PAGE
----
As demand grows, so will the questions around sourcing and sustainability of plant material or synthetic substances. Dwindling plant medicines is already a serious concern for peyote, ayahuasca, and iboga. In the end, this puts significant impact on the long-held traditions of indigenous peoples.
Conversations and regulated systems will need development and adherence, to ensure sustainability and toxin-free medicines. Moreover, there’s a need for specific protections for indigenous cultures’ ceremonial plant use, including the plants themselves. The Indigenous Peyote Conservation Initiative focuses on “empowering indigenous communities to reconnect with, regenerate, and conserve their sacred peyote medicine.” Meanwhile, the Chacruna Institute’s Council for the Protection of Sacred Plants advocates for protections of sacred plant medicines of indigenous peoples.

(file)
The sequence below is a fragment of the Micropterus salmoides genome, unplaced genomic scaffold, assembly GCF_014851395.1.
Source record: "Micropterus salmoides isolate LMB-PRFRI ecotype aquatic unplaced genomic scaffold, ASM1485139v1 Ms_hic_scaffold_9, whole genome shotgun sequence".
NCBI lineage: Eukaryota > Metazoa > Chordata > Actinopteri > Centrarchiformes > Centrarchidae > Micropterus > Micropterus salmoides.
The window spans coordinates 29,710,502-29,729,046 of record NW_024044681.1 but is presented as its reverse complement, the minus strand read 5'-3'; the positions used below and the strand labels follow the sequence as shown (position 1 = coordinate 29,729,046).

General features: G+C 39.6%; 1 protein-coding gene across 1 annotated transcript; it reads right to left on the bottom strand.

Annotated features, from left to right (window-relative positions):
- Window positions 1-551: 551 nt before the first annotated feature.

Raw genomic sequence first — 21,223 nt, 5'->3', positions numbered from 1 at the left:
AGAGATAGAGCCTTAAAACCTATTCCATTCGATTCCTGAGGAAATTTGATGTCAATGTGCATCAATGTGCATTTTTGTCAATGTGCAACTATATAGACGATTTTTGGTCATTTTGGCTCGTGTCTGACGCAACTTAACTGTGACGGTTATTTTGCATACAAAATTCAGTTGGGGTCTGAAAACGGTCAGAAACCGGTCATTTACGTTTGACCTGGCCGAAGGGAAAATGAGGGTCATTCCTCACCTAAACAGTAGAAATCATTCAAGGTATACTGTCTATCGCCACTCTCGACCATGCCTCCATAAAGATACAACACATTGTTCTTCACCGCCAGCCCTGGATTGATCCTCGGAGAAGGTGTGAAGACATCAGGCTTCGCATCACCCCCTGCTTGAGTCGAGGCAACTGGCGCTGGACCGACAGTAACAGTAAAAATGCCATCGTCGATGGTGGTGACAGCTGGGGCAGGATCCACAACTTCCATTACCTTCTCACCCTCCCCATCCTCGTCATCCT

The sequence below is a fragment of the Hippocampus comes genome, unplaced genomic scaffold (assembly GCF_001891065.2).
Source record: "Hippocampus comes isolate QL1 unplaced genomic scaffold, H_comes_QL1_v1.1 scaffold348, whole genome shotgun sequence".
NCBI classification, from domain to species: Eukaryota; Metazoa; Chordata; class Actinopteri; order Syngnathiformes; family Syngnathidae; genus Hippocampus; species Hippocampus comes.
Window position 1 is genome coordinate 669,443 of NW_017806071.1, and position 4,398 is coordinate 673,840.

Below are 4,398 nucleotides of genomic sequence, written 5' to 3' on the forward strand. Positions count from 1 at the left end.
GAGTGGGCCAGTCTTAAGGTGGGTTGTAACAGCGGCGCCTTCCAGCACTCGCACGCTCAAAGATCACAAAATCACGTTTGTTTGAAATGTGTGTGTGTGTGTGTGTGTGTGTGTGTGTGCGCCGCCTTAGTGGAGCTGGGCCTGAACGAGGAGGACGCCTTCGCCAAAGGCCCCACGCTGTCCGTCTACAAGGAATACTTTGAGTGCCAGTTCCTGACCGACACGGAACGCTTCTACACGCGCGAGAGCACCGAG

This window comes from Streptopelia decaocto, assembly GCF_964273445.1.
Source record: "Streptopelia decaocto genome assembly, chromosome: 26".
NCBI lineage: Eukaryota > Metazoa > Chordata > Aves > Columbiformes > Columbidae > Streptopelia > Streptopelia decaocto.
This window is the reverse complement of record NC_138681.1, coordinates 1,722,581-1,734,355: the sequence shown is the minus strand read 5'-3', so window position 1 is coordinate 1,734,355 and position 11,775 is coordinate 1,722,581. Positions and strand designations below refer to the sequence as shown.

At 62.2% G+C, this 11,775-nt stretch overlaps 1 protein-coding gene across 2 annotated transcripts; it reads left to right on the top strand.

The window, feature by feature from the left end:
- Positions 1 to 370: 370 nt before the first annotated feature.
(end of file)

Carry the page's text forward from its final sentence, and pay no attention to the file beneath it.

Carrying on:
Decriminalization measures allow for personal growing and gifting of plants and fungi. Although, they do not give free rein to commercial growers to produce products for sale. Many speculate that magic mushrooms could follow a similar regulatory path as cannabis. However, so far the initiatives haven’t proposed mechanisms for certified growers, dispensaries, or medical cards for access.